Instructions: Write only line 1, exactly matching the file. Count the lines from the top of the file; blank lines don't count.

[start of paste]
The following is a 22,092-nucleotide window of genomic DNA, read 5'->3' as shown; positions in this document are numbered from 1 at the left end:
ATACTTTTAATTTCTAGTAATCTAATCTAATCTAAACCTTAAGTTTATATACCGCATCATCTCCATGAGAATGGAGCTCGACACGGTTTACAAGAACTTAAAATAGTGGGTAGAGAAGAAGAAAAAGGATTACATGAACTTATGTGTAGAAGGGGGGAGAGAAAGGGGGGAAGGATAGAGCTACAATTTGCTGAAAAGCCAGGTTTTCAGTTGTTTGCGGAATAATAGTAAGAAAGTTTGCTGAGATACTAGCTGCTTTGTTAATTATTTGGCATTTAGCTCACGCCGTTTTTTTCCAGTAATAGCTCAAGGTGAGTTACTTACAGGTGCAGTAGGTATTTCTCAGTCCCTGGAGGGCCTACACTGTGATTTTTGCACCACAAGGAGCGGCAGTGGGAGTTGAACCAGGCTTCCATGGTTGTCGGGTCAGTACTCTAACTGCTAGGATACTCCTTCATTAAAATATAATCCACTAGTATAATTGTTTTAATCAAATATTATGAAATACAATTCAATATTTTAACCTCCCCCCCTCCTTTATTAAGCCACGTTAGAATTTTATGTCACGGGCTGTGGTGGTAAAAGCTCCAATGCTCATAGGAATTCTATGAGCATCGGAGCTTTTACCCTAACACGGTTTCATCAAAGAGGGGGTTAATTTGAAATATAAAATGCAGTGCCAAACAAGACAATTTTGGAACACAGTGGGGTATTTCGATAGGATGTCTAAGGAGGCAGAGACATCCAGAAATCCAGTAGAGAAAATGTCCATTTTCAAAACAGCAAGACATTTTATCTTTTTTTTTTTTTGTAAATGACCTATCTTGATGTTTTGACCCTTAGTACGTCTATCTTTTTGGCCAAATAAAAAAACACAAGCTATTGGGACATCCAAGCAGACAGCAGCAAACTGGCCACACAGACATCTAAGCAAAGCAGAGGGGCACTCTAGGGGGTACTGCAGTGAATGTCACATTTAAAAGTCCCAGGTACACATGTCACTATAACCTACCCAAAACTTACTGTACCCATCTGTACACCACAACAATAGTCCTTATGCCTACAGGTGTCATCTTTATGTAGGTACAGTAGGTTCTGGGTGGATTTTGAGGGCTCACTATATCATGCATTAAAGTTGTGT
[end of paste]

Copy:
The following is a 22,092-nucleotide window of genomic DNA, read 5'->3' as shown; positions in this document are numbered from 1 at the left end: